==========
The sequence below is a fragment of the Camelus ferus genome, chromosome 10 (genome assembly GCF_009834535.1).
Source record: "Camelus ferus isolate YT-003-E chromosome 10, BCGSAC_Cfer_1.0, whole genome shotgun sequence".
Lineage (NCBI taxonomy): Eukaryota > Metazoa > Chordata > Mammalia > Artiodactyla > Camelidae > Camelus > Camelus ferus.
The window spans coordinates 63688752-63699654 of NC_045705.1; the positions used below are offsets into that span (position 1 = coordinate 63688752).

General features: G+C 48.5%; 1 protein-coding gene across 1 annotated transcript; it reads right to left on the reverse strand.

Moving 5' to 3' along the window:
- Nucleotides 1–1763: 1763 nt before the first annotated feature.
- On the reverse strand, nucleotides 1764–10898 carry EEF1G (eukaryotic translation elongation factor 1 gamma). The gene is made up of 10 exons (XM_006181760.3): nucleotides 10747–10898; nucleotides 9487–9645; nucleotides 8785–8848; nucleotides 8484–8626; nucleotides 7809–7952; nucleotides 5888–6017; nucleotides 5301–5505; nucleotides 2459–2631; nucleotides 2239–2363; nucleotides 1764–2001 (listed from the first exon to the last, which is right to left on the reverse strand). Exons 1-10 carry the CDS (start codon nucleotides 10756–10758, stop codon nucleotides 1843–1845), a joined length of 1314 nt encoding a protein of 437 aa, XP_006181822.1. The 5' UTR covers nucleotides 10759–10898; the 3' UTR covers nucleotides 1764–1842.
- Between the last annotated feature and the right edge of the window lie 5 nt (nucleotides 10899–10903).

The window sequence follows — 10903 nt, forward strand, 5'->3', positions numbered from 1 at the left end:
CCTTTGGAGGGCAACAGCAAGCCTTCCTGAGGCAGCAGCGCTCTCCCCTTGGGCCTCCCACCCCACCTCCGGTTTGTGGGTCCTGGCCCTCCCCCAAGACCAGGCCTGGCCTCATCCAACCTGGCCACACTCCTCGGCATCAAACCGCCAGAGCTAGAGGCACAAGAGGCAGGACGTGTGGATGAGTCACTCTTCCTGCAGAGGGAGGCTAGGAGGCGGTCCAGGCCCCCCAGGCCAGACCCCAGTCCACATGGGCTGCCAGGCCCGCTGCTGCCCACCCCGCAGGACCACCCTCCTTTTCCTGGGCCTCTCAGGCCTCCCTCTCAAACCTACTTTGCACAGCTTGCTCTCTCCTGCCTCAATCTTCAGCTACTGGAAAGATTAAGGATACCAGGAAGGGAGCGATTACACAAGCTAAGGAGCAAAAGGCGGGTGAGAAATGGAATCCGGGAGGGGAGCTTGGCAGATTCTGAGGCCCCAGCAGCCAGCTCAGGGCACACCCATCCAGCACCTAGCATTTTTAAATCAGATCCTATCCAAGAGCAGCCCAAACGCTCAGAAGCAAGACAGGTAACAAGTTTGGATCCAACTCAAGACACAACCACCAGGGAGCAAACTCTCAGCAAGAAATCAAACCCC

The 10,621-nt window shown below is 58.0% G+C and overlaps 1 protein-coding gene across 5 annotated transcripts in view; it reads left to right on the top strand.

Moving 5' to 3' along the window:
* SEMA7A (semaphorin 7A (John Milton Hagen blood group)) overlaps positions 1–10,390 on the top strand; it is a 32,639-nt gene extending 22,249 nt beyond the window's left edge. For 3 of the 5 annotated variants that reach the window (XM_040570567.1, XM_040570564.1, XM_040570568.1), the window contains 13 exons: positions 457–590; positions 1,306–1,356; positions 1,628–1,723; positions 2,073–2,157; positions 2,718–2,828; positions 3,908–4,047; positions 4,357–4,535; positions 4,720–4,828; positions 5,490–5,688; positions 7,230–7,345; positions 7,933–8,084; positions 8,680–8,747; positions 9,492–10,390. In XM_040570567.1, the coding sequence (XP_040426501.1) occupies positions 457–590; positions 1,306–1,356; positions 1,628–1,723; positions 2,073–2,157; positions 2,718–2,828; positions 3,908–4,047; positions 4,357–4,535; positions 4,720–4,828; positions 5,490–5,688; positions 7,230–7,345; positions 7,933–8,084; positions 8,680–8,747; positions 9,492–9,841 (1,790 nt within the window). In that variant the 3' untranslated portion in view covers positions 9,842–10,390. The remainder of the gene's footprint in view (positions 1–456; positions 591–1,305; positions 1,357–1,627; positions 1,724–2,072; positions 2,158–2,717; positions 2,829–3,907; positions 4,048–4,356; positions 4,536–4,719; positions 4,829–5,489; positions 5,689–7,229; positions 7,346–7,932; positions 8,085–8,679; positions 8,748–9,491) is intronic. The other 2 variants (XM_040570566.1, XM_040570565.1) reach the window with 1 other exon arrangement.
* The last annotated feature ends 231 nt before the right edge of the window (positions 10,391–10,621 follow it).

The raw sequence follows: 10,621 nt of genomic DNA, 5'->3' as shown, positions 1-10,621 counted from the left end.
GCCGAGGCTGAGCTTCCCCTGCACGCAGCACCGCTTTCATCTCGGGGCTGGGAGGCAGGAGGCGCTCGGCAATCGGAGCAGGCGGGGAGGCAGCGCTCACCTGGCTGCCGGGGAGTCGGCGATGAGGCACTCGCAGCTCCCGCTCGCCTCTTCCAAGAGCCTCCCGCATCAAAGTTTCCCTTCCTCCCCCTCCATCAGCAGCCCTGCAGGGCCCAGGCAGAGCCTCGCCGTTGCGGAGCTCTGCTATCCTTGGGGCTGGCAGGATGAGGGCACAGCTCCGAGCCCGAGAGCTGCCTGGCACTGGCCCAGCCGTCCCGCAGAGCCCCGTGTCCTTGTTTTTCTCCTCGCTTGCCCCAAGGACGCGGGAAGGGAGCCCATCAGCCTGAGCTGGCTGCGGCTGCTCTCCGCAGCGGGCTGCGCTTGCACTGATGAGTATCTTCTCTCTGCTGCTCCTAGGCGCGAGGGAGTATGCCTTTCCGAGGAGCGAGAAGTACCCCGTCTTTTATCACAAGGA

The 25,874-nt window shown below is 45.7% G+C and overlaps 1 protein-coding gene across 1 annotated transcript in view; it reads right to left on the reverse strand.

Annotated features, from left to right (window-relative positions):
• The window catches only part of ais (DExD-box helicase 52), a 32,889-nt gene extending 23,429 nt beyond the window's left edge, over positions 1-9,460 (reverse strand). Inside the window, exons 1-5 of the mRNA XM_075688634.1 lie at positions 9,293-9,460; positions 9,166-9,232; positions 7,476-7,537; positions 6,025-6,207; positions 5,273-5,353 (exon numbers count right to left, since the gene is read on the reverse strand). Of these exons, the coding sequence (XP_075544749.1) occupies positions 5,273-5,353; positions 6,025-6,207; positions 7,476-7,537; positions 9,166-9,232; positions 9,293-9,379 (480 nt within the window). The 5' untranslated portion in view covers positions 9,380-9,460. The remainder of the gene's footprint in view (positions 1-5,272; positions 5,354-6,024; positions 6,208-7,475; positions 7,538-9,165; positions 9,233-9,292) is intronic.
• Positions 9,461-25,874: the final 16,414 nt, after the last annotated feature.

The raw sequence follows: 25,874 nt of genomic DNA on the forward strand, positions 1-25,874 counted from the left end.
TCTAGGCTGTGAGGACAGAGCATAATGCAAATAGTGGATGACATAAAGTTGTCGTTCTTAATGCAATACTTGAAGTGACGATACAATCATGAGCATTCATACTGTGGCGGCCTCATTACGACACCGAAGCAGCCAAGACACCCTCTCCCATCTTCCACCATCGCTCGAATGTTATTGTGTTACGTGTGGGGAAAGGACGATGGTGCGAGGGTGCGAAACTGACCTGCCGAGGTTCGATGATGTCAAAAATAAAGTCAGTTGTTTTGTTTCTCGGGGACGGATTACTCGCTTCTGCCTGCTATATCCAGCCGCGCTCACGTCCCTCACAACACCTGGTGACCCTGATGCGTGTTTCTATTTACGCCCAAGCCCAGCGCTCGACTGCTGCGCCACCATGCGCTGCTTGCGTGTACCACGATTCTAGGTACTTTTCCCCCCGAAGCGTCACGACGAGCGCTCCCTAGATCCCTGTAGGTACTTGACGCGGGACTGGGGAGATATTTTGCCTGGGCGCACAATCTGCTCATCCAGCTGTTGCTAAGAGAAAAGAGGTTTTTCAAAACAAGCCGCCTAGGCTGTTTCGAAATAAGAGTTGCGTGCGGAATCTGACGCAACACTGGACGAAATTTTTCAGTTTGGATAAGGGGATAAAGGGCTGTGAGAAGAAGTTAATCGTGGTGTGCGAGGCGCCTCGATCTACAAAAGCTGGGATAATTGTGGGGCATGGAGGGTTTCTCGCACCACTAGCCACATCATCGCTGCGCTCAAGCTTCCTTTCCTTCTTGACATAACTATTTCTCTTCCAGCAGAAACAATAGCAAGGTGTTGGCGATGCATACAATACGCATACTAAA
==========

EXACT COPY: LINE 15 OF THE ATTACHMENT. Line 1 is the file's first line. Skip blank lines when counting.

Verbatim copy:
* The last annotated feature ends 231 nt before the right edge of the window (positions 10,391–10,621 follow it).